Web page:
In the end, I sat back on the couch and thought about Ethan and Martin. I thought about how Ethan feels like the side of us that is angry and fearful and courageous and doesn't really think... and Martin is the 'one who follows' and pure love... charity. He feels fear and he feels angry, but he channels it and uses it to try and do what he feels is right for others and not what is necessarily all right for himself. Like the Super- Ego and the Id, parts of the same consciousness fighting to be the dominant partner.... which part of us will win the battles that we chose? Will we approach those who believe or behave differently than us with curiosity and tolerance... or will we allow ourselves to act out our fear and hatred with ourselves and our behavior on others? We are given these choices everyday... sometimes several times a day.... how we act says a lot about us and our character. If nothing else, I learned that the struggle to be tolerant and open is a problem that we have struggled with for centuries and we do not appear to be any closer as a race to understanding. I believe that Heavenly Father gives us more information and knowledge when we are ready for it – both individually and collectively. No wonder so many people think that God has stopped talking to us... we as a race are really slow to learn so how can he give us more information? In the end, Ethan Edwards is right: it is our funeral. And how we chose to get there is our choice most of the time. So what choices are you making? Are you choosing love and tolerance... or are you choosing anger and fear? In what ways are you judging your fellow humans poorly? If you have seen this film, what are your thoughts? I probably won't watch it again... I will actually probably send it to my grandfather who will probably love it. But I am glad that I watched it. :)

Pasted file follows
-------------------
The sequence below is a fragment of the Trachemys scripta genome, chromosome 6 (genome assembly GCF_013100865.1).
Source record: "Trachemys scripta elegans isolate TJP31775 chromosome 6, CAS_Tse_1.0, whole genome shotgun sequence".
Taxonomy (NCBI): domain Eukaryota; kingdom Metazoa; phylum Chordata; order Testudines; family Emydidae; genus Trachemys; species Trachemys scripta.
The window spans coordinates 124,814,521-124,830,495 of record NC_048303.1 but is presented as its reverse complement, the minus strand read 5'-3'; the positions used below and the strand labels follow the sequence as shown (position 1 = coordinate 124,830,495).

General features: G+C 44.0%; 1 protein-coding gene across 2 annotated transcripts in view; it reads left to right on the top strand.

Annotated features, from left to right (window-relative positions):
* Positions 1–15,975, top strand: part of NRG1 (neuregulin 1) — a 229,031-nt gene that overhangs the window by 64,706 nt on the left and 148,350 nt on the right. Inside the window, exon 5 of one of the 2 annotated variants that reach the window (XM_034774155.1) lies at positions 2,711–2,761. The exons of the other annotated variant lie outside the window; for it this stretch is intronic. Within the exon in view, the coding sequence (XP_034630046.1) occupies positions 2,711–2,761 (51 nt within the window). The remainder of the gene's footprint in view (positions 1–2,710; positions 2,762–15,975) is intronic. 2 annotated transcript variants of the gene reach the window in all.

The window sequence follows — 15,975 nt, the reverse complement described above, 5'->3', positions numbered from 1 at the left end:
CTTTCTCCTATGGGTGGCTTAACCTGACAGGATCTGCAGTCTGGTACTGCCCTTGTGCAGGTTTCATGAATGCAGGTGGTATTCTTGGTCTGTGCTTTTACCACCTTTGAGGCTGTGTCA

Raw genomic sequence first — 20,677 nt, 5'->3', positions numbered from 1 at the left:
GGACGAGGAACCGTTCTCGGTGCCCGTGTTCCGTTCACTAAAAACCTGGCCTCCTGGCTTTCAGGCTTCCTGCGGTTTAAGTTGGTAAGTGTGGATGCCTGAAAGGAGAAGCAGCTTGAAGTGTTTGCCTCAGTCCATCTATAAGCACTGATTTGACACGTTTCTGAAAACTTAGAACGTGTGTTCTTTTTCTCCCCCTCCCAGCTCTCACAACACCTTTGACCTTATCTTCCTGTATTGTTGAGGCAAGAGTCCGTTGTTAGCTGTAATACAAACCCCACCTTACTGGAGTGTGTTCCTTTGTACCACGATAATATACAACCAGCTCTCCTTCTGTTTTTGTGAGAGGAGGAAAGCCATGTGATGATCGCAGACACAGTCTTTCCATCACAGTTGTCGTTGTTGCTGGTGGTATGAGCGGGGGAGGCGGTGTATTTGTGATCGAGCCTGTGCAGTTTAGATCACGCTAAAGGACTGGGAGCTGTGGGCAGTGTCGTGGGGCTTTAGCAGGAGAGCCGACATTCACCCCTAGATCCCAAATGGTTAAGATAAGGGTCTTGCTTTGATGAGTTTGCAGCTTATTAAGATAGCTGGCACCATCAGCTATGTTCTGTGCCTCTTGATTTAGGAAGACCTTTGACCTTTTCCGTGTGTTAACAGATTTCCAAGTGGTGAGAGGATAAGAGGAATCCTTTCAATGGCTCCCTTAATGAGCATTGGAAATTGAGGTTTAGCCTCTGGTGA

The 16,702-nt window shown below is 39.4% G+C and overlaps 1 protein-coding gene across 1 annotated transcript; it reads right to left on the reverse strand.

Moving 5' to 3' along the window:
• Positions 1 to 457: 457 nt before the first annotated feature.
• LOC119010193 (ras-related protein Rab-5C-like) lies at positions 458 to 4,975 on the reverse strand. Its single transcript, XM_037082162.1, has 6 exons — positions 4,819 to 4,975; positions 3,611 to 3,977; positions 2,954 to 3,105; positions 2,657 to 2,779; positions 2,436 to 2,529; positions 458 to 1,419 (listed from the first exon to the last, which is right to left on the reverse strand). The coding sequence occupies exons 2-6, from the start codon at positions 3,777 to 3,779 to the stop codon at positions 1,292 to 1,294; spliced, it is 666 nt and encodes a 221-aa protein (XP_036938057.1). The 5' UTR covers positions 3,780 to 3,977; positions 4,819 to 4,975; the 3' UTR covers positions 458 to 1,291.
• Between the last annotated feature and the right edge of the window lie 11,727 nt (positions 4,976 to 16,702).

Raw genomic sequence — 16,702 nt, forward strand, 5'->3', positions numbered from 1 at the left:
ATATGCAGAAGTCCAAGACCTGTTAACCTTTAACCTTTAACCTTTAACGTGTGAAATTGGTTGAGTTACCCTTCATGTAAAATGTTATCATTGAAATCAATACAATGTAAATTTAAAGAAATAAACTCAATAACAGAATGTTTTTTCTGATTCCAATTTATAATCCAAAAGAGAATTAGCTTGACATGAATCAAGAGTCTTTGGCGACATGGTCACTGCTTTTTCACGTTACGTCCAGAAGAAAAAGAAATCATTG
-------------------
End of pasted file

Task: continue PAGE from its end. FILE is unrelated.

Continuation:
Sideswipes of Ideals and the Clash of Life, Experience and Hope: Malcolm X

With the exception of knowing the name- having heard the title many times in my life, I knew almost nothing about Malcolm X. So as I sat in class and the lights were dimmed I was prepared (I thought) for learning and to discover more about the man that I knew so little about- a shame as a historian, but I will admit I am woefully inadequate on almost any topic on American history; that is semi intentional and a long story. I have seen a documentary by Spike Lee before and found it phenomenal. And each film that I have seen in class has provoked so much thought that I wondered what I would gain from this one besides a better understanding of the man's life. Here are my thoughts...